Part 2

Life was getting out of hand

Susan Harr unplugs her gadgets and rediscovers the joys of manual labour

A. It is a real strain on the eyes and concentrates the mind on what is really worth watching. We now spend a lot more time walking the dog (who never liked television anyway), reading, talking or pursuing other

B. First to go was the dishwasher. I had always felt that by the time we had collected enough dishes for a worthwhile load, put in the soap and the rinse aid,  emptied the filter of  the disgusting gunge it collected    and    filled    it with special salt, I could have done the lot by hand.

C. This makes me wonder just what ‘time’ technology gives us. The time to take up more activities for which we must buy more gadgets? If so, hats off to the marketing experts: but I think they are  conning us.

D. Quite wrongly, I had tended to think with horror of  the  women who sewed elaborate garments, robes, linen and household items by hand. I thought of those long hours, the strain on the eyes and so on.

E. These implications are obvious. The movement of my fingers uses nothing from the previous power supply being eaten up by our greedy race. A craft executed by hand does not pollute the environment.

F. I am not tied to a noisy, whirring machine, with my head bent and my back turned on  the world, and I can take my time over the garment.  In any case, I was always slightly  alarmed  by those electric machines that dash across the fabric towards your fingers. Best of all, I can pop the whole lot into a carrier bag and take it with me wherever I go.

G. Meanwhile I have regained control of my sink, where I plunge my hands into the suds and daydream while doing the washing up — an agreeable, if temporarily forgotten, activity.

H. We have come to believe that we could not do without it, and if we do resist the notion that our lives would be unmanageable without the appliances of science, we certainly do not want to relinquish them. Pity the generations whose lives were blighted by tedious and blister inducing toil. Even our brains are relieved of exertion by computers that not only perform miraculous calculations with amazing  speed, but now provide entertainment.

For questions 16-22, you must choose which of the paragraphs A-H  on fit into the numbered gaps in the following newspaper article. There is one extra paragraph which does not fit in any of the gaps.

Everyone is in love with technology. It gives us all those marvellous gadgets that make  life easier and leave us so much more time to do other things. A gradual, though not particularly subtle,  form  of  brainwashing has persuaded us that technology rules, and that it is OK.

However, a recent unhappy experience with my malfunctioning word processor — a £48 call-out fee, a labour charge of £1 5 per quarter of an hour, plus parts and replacements costs — has confirmed a suspicion that gadgets are often not worth the expense or the trouble. Are we as dependent on technology as we imagine? Bit by bit, I have been letting the household technology fall by the wayside as its natural and often short life expires.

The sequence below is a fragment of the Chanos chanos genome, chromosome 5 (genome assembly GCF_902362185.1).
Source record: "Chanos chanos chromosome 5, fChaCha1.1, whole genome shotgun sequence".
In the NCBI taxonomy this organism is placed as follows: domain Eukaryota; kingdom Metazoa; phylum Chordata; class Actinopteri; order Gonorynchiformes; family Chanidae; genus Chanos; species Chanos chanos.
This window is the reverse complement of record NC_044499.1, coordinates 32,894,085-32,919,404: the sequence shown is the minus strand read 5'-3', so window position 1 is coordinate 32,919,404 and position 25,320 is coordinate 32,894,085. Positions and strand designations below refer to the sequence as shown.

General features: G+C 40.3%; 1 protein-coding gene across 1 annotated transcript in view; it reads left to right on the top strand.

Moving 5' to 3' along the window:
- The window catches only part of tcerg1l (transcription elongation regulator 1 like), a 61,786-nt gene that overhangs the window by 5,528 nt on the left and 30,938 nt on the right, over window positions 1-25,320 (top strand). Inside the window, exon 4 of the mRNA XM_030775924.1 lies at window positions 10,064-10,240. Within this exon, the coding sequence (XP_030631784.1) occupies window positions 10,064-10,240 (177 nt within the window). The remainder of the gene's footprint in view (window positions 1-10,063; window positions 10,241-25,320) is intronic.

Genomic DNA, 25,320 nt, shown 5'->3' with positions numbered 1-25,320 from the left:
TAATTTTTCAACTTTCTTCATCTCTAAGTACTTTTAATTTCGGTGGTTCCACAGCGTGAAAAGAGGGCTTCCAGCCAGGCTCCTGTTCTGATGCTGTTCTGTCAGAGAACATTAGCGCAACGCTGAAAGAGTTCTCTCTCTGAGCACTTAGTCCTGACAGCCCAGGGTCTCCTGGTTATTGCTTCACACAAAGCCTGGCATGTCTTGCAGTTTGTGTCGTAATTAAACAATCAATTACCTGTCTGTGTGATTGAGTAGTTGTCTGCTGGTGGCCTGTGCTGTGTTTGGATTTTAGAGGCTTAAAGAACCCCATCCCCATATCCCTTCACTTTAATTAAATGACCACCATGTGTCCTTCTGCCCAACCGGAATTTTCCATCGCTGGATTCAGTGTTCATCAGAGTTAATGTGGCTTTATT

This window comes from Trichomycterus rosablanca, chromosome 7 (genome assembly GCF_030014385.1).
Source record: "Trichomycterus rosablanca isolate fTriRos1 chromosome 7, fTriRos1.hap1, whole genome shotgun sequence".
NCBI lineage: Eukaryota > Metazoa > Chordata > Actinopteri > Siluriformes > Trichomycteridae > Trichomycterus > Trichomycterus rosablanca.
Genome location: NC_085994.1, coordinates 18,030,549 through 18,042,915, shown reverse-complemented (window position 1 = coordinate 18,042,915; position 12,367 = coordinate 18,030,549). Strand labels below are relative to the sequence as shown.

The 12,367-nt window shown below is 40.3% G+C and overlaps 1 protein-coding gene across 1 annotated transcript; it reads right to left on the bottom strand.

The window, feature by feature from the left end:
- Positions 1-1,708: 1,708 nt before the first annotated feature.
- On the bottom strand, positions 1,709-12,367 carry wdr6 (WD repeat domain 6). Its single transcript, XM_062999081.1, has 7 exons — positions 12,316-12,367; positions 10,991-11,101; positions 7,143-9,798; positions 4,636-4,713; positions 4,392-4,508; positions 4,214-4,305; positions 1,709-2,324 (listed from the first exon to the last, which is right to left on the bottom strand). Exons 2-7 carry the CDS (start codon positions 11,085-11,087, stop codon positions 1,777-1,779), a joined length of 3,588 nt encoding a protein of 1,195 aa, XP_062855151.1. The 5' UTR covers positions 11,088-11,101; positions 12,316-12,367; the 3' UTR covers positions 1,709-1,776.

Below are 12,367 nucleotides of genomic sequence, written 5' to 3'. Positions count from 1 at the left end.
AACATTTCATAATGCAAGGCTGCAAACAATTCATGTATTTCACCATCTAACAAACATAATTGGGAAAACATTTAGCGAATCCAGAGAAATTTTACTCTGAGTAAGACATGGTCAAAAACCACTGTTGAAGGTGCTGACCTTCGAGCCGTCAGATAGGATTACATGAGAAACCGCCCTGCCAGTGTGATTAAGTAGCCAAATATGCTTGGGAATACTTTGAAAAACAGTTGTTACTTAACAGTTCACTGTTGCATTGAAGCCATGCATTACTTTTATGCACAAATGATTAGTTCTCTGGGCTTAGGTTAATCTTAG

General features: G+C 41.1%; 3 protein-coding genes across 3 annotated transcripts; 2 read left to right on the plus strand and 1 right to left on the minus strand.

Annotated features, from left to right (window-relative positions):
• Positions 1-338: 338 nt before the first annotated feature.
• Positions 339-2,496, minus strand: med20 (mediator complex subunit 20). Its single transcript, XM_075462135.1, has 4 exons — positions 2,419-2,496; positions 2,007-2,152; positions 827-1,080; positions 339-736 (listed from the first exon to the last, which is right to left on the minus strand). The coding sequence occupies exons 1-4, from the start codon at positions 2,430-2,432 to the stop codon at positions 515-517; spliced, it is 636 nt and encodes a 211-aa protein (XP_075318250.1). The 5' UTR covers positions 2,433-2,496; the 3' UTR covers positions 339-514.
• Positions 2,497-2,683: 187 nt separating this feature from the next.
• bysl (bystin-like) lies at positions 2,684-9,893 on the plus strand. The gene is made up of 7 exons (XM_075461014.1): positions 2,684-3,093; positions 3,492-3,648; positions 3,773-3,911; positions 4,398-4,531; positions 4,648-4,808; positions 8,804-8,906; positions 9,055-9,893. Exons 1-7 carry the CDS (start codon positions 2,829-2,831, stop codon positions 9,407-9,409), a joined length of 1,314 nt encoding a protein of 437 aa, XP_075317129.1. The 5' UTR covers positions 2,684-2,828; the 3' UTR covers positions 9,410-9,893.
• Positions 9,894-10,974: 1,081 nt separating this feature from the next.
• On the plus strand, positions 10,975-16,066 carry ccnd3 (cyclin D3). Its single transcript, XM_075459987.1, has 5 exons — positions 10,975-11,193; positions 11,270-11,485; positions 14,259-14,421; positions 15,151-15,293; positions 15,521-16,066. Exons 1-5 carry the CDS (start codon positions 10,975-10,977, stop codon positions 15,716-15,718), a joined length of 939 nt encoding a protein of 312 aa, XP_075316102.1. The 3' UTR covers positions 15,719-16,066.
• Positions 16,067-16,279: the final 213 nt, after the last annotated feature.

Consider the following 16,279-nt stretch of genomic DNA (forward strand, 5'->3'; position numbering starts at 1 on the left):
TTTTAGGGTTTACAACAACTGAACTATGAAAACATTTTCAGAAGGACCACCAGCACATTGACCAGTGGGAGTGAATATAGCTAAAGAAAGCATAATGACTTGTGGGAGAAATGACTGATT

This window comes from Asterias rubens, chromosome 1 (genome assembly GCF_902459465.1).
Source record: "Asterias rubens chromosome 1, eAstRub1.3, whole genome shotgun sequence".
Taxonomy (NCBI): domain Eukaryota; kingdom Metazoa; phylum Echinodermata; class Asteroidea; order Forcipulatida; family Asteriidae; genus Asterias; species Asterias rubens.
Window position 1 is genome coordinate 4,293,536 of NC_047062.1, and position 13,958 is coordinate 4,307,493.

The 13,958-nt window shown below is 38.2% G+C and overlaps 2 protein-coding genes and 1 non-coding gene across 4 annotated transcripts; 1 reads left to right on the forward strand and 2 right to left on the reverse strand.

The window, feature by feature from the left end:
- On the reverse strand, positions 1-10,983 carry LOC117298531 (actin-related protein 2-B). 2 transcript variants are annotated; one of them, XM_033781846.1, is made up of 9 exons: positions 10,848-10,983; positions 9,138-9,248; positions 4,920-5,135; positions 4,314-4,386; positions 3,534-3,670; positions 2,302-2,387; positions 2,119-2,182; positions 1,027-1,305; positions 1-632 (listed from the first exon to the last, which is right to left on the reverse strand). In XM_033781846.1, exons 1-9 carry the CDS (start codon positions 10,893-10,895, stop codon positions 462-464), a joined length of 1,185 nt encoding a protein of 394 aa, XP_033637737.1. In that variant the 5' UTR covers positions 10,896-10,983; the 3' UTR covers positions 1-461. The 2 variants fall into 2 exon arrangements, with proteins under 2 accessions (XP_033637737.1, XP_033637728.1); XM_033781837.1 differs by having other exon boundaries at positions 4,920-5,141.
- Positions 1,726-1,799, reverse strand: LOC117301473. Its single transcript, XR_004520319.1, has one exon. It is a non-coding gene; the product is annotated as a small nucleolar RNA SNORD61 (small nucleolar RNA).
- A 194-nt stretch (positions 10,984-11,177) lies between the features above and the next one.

So when the thing started making curious noises, which continued even when it was disconnected by a puzzled service agent, I abandoned it to the backyard, where it whispers damply to itself like some robot ghost.


Of course, there are some gadgets I would not like to be without. A year living without a washing machine convinced me of the value of the  electric washtu b. But there are others whose loss has brought unexpected delight. Feeling that we were becoming too apt to collapse in front  of  the television, or slot in a video, I sent back the rented colour equipment and we returned to the small black-and-white portable.


One of these, in my own case, is sewing; and here is another gadget that went by the board. My old Singer sewing machine is now an ornamental plant table, and as I cannot afford to replace it, I have taken to sewing by hand.


In fact, the time I now spend placidly stitching is anything but tedious, and the advantages are numerous. For a start, I can sew and listen to the radio — another rediscovered pleasure — or I can talk with family and friends. If it is a simple task, I can watch the programmes I do want to see on television, and alleviate my puritanical guilt at sitting in front of the box by doing something useful at the same time. And what a lovely, cosy feeling it is to sit by the fire and sew with a pot of tea for company.


There is a wonderfully soothing quality about executing a  craft by hand, a great satisfaction in watching one‘s work become neater, more assured. I find things get done surprisingly quickly, and the pace of life suddenIy slows down to the rhythm of my own hands. I am also freed from one of the most detestable aspects of late 20th century life — the need to rush to finish an activity so that I can rush to the next.


The result of all this brooding is that I now prowl the  house  with a speculative eye. Do we really need the freezer, the microwave oven, that powered lawn- mower? Come to think of it, we could save an awful lot  of  money by doing without electric lights!